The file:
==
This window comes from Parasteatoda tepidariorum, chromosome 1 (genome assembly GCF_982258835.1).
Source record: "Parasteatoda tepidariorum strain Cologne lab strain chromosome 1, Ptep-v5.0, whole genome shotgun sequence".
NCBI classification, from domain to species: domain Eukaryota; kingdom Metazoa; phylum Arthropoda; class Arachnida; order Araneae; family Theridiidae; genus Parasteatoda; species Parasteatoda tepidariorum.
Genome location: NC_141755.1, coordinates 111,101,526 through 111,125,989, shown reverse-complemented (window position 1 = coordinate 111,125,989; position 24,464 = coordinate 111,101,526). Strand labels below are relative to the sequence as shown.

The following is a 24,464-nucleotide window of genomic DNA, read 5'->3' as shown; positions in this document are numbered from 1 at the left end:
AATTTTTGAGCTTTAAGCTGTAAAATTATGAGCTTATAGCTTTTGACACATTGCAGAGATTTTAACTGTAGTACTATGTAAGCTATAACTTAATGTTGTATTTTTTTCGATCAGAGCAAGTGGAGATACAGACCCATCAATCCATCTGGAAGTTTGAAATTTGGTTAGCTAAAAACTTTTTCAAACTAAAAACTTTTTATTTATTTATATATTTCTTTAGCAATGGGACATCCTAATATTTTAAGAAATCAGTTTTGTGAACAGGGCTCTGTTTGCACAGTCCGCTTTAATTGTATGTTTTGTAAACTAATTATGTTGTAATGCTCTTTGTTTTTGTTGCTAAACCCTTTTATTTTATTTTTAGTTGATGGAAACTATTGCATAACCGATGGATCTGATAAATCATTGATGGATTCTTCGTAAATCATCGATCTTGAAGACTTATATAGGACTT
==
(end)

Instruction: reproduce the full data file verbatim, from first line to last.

This window comes from Parasteatoda tepidariorum, chromosome 1 (genome assembly GCF_982258835.1).
Source record: "Parasteatoda tepidariorum strain Cologne lab strain chromosome 1, Ptep-v5.0, whole genome shotgun sequence".
NCBI classification, from domain to species: domain Eukaryota; kingdom Metazoa; phylum Arthropoda; class Arachnida; order Araneae; family Theridiidae; genus Parasteatoda; species Parasteatoda tepidariorum.
Genome location: NC_141755.1, coordinates 111,101,526 through 111,125,989, shown reverse-complemented (window position 1 = coordinate 111,125,989; position 24,464 = coordinate 111,101,526). Strand labels below are relative to the sequence as shown.

The following is a 24,464-nucleotide window of genomic DNA, read 5'->3' as shown; positions in this document are numbered from 1 at the left end:
AATTTTTGAGCTTTAAGCTGTAAAATTATGAGCTTATAGCTTTTGACACATTGCAGAGATTTTAACTGTAGTACTATGTAAGCTATAACTTAATGTTGTATTTTTTTCGATCAGAGCAAGTGGAGATACAGACCCATCAATCCATCTGGAAGTTTGAAATTTGGTTAGCTAAAAACTTTTTCAAACTAAAAACTTTTTATTTATTTATATATTTCTTTAGCAATGGGACATCCTAATATTTTAAGAAATCAGTTTTGTGAACAGGGCTCTGTTTGCACAGTCCGCTTTAATTGTATGTTTTGTAAACTAATTATGTTGTAATGCTCTTTGTTTTTGTTGCTAAACCCTTTTATTTTATTTTTAGTTGATGGAAACTATTGCATAACCGATGGATCTGATAAATCATTGATGGATTCTTCGTAAATCATCGATCTTGAAGACTTATATAGGACTT